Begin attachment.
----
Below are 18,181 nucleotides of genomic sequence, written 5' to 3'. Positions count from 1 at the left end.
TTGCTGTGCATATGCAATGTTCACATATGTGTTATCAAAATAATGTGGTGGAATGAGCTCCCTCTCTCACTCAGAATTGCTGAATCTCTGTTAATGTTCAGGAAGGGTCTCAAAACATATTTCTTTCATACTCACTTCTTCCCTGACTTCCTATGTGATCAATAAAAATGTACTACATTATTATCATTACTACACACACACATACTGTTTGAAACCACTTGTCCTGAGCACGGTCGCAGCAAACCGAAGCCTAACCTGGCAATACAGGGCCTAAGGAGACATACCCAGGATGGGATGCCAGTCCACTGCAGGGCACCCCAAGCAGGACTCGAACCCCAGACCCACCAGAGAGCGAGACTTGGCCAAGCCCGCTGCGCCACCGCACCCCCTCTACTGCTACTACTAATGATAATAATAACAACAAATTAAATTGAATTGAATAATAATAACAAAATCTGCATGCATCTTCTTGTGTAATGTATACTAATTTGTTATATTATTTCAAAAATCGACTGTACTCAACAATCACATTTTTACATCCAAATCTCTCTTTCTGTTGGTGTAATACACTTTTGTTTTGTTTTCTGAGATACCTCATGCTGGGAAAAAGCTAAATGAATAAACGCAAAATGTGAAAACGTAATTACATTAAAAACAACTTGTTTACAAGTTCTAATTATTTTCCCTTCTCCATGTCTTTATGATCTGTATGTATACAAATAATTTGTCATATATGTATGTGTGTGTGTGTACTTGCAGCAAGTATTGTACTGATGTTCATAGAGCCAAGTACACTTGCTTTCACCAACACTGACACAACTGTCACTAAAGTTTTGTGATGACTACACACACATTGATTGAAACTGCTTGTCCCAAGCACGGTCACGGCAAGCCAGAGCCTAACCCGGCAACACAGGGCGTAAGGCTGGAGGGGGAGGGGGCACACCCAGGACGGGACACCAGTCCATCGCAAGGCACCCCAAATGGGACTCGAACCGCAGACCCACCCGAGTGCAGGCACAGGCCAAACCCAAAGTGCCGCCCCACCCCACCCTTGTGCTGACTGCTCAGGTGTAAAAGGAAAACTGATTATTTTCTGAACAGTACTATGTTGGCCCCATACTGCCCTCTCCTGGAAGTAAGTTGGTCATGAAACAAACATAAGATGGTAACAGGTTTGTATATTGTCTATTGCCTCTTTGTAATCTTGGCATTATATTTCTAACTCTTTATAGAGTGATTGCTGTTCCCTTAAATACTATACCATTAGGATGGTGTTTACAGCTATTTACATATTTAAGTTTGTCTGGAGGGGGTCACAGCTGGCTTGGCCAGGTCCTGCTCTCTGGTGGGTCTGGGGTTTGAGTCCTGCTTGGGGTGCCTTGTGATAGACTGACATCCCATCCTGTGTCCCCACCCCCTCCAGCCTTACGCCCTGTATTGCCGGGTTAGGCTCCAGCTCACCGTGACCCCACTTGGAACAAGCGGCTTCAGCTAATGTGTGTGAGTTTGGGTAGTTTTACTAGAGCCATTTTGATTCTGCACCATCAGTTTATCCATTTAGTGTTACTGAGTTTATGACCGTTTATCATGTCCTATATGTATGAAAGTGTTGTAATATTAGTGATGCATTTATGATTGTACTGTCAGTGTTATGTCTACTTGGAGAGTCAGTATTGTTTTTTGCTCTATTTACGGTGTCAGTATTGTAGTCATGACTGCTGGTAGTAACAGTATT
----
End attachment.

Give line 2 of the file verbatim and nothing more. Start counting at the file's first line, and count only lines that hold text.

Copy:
TTGCTGTGCATATGCAATGTTCACATATGTGTTATCAAAATAATGTGGTGGAATGAGCTCCCTCTCTCACTCAGAATTGCTGAATCTCTGTTAATGTTCAGGAAGGGTCTCAAAACATATTTCTTTCATACTCACTTCTTCCCTGACTTCCTATGTGATCAATAAAAATGTACTACATTATTATCATTACTACACACACACATACTGTTTGAAACCACTTGTCCTGAGCACGGTCGCAGCAAACCGAAGCCTAACCTGGCAATACAGGGCCTAAGGAGACATACCCAGGATGGGATGCCAGTCCACTGCAGGGCACCCCAAGCAGGACTCGAACCCCAGACCCACCAGAGAGCGAGACTTGGCCAAGCCCGCTGCGCCACCGCACCCCCTCTACTGCTACTACTAATGATAATAATAACAACAAATTAAATTGAATTGAATAATAATAACAAAATCTGCATGCATCTTCTTGTGTAATGTATACTAATTTGTTATATTATTTCAAAAATCGACTGTACTCAACAATCACATTTTTACATCCAAATCTCTCTTTCTGTTGGTGTAATACACTTTTGTTTTGTTTTCTGAGATACCTCATGCTGGGAAAAAGCTAAATGAATAAACGCAAAATGTGAAAACGTAATTACATTAAAAACAACTTGTTTACAAGTTCTAATTATTTTCCCTTCTCCATGTCTTTATGATCTGTATGTATACAAATAATTTGTCATATATGTATGTGTGTGTGTGTACTTGCAGCAAGTATTGTACTGATGTTCATAGAGCCAAGTACACTTGCTTTCACCAACACTGACACAACTGTCACTAAAGTTTTGTGATGACTACACACACATTGATTGAAACTGCTTGTCCCAAGCACGGTCACGGCAAGCCAGAGCCTAACCCGGCAACACAGGGCGTAAGGCTGGAGGGGGAGGGGGCACACCCAGGACGGGACACCAGTCCATCGCAAGGCACCCCAAATGGGACTCGAACCGCAGACCCACCCGAGTGCAGGCACAGGCCAAACCCAAAGTGCCGCCCCACCCCACCCTTGTGCTGACTGCTCAGGTGTAAAAGGAAAACTGATTATTTTCTGAACAGTACTATGTTGGCCCCATACTGCCCTCTCCTGGAAGTAAGTTGGTCATGAAACAAACATAAGATGGTAACAGGTTTGTATATTGTCTATTGCCTCTTTGTAATCTTGGCATTATATTTCTAACTCTTTATAGAGTGATTGCTGTTCCCTTAAATACTATACCATTAGGATGGTGTTTACAGCTATTTACATATTTAAGTTTGTCTGGAGGGGGTCACAGCTGGCTTGGCCAGGTCCTGCTCTCTGGTGGGTCTGGGGTTTGAGTCCTGCTTGGGGTGCCTTGTGATAGACTGACATCCCATCCTGTGTCCCCACCCCCTCCAGCCTTACGCCCTGTATTGCCGGGTTAGGCTCCAGCTCACCGTGACCCCACTTGGAACAAGCGGCTTCAGCTAATGTGTGTGAGTTTGGGTAGTTTTACTAGAGCCATTTTGATTCTGCACCATCAGTTTATCCATTTAGTGTTACTGAGTTTATGACCGTTTATCATGTCCTATATGTATGAAAGTGTTGTAATATTAGTGATGCATTTATGATTGTACTGTCAGTGTTATGTCTACTTGGAGAGTCAGTATTGTTTTTTGCTCTATTTACGGTGTCAGTATTGTAGTCATGACTGCTGGTAGTAACAGTATT